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On the whole FB-Twitter repost thing: A few words
cap, captain miss america
teaberryblue
So, LiveJournal just created a feature that isn't particularly well-thought-out.

Is anyone surprised? I am not. We're kinda used to them not really thinking about how many users don't use their journals as traditional blogs. Some people do, and those people, I am sure, would love to have all the features a traditional blog has. Other people don't, and in those cases, these new features are potentially problematic in the way they're structured now.

Telling LJ you don't like them is awesome. That is a good way to respond to something you don't like.

HOWEVER, I am getting really sick of commentary from people on my friendslists and elsewhere that suddenly assumes people who have been given access to their locked posts for years are now going to misuse that trust, when they didn't misuse it before.

Yeah, there are plenty of cases of people leaking information from LJ to other places. It's been happening for years and years and people who do that are usually douchebags-- although not always; I can think of a few cases where it was really important that information from a locked post was shared. But the majority of times, this is an asshole move.

But the vast majority of us are not assholes. We respect the trust of people who allow us to see their locked posts. We have never shared information that was not intended to be shared, or have only shared it in cases where we felt an obligation to do so. We respect the line between people's different internet personae and we do not cross it.

I do not treat other people like potential criminals. If someone hurts me or does something to wrong me, I treat them as a person who has wronged me, until such a time that we can work out our differences, if I believe that's possible. I believe that it is inherently unkind to treat a person who has done nothing wrong as if I expect them to. It's something you see in a lot of workplaces, an uncomfortable relationship between management and their employees, where employees are treated as potential thieves. Sometimes, entire shifts of employees are fired, even ones who have proven their trustworthiness over months and years, because of inventory loss. I believe that is a wrong way to treat human beings.

And so, I also believe it is a wrong way to treat human beings to level threats at people or to take action that shows an inherent mistrust of people with whom you have trusted information about yourself until now. If you do not trust people to respect your privacy and the privacy of your other friends, don't let them see information that you do not trust them with. If your friends claim to mistrust other people in whom you have placed your trust, ask whether that is reasonable. Ask if your response would be the same in a face to face situation, if one friend told you that they do not trust someone whom you have known and trusted for a long time. Me, I would be insulted if someone came to me and said they expected me to change the way I run my journal because they did not trust and respect my judgment, or felt that they were entitled to decide who should have access to my posts of certain types. I have chosen whom to share what information with. I should not have to amend my choices to suit someone else's inherent mistrust.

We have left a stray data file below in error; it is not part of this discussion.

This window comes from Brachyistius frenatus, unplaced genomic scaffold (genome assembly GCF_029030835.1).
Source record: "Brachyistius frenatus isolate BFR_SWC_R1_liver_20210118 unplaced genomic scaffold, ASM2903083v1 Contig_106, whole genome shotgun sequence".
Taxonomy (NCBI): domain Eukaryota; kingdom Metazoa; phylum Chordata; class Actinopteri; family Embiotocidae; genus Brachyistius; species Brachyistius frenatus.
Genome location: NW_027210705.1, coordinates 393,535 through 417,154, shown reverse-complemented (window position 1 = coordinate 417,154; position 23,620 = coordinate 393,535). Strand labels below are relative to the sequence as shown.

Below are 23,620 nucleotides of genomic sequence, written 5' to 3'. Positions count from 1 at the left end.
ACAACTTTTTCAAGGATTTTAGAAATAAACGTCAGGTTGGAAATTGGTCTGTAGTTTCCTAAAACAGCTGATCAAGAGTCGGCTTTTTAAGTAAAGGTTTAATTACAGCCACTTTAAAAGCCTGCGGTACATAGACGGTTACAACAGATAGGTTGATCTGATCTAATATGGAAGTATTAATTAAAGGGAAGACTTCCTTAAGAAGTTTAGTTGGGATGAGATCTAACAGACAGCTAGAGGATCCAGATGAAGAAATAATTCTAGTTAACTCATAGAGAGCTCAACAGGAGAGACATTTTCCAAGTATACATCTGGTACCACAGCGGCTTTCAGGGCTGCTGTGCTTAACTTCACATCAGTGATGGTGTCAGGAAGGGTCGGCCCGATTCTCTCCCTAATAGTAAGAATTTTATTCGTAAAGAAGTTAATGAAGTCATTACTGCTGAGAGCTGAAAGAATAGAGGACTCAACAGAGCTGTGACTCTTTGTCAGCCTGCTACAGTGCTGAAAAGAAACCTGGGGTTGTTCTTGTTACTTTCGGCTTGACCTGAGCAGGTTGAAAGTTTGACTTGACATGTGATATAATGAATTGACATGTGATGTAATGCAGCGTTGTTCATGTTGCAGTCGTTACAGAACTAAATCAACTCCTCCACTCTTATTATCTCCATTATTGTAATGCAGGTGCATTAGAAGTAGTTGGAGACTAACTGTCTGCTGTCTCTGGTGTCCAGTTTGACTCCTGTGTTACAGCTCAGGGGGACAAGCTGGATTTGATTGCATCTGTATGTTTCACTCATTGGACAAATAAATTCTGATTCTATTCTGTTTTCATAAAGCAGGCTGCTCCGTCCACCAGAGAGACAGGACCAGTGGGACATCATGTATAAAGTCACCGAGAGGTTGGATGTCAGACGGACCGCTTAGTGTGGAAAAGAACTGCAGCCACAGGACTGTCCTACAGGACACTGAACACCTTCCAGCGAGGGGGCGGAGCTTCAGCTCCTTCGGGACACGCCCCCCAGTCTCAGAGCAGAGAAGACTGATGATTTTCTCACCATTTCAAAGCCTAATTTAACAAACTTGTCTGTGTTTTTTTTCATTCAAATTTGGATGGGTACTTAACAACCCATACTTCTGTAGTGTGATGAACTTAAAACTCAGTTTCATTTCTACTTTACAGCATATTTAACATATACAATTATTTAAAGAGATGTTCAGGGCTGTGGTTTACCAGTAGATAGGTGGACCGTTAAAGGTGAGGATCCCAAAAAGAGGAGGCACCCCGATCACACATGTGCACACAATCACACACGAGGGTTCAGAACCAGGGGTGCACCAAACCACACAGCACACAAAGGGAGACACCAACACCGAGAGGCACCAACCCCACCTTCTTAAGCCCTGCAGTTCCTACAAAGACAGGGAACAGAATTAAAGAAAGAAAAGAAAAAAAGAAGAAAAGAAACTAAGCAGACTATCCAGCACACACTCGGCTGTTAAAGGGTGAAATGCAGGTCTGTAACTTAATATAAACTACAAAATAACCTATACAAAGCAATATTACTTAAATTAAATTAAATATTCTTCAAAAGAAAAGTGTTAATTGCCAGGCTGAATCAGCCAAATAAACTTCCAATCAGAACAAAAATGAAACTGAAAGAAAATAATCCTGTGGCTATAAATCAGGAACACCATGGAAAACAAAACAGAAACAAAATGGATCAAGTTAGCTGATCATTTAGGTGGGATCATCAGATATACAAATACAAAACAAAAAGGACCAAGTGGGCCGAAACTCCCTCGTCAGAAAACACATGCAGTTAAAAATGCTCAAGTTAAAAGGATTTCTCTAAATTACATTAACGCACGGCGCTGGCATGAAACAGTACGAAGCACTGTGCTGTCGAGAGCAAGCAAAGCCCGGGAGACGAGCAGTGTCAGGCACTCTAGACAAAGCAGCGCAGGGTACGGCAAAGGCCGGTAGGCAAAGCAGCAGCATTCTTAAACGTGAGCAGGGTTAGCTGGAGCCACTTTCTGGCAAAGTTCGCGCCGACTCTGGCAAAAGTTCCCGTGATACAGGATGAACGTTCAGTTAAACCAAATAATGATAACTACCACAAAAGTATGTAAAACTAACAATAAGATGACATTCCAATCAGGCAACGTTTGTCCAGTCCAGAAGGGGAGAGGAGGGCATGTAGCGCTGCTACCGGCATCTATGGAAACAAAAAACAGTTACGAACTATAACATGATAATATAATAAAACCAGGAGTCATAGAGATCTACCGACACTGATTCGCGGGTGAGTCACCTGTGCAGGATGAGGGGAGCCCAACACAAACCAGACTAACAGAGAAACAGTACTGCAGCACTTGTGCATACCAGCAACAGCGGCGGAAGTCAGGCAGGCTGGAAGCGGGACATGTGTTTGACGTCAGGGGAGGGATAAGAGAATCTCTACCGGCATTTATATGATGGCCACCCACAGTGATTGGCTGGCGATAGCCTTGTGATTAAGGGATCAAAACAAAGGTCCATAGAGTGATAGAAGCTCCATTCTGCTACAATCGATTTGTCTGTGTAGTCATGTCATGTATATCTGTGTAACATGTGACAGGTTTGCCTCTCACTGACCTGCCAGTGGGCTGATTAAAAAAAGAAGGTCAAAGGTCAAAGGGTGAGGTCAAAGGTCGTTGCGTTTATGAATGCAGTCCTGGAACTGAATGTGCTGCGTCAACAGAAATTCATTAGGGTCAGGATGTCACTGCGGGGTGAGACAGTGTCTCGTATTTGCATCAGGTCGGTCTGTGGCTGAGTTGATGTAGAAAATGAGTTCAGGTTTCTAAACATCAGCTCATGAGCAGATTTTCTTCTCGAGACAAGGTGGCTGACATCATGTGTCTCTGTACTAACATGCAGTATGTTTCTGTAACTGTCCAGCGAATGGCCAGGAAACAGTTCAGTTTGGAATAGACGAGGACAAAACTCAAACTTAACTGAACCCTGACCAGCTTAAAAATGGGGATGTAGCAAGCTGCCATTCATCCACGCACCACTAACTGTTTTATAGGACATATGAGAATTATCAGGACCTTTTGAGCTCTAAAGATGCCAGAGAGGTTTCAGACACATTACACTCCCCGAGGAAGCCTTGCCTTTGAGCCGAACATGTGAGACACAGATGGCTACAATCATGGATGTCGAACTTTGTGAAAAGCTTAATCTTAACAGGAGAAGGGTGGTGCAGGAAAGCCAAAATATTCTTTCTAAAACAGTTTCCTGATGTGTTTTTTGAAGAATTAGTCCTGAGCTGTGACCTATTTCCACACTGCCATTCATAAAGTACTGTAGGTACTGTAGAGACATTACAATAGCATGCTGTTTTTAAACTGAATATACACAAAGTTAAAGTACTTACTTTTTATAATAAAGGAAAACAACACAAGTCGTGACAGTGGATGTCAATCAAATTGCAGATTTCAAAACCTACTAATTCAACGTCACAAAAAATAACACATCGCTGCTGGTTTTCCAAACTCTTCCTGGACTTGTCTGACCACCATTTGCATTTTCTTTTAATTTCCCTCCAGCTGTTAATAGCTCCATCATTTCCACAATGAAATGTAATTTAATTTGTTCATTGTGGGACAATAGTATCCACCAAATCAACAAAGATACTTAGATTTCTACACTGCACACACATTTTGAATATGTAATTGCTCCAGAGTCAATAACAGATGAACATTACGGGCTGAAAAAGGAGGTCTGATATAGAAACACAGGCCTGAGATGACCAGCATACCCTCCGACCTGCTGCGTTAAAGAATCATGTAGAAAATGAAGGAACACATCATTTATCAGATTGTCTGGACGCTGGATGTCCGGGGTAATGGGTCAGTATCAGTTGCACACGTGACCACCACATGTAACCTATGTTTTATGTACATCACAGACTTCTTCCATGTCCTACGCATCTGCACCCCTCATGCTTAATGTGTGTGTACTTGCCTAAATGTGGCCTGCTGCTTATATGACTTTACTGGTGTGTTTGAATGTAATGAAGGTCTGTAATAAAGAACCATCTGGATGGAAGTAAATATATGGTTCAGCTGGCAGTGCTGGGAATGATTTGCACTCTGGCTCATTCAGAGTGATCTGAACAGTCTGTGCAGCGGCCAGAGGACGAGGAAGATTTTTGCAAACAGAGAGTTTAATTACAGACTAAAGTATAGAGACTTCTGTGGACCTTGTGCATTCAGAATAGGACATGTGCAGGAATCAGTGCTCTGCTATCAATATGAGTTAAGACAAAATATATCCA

I realize that plenty of people have felt betrayed by other people regarding lack of prudence as far as sharing internet information. But that lack of prudence, or deliberate disregard, has been going on since I first came online in 1995. No new feature is going to suddenly turn people who weren't assholes before into assholes. Do not trust people who have shown disregard for you in the past-- but do not treat people who have worked hard to gain your trust and respect as if they are potential threats. They do not deserve it, and that display of mistrust is, to me, more hurtful than most of the mistakes people could make.
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If I pressed the wrong ticky, I would go on Facebook and delete it!

It sort of reminds me of the old story about the mother who warned the children not to put beans up their noses. None of them had even thought of doing it before. It was her warning not to do it that made them all think they should try it. I genuinely believe that most LJ users would learn how the feature works and think about using it in the same way that they think about using any other feature, according to the same rules they've always used other features: don't pass on information that isn't intended to be passed on. LJ entries warning people that the functionality is kinda creepy in certain set circumstances are good. LJ entries acting like everyone on earth is likely to use this creepy functionality and pressuring people not to use it even in non-creepy circumstances are kinda jerky.

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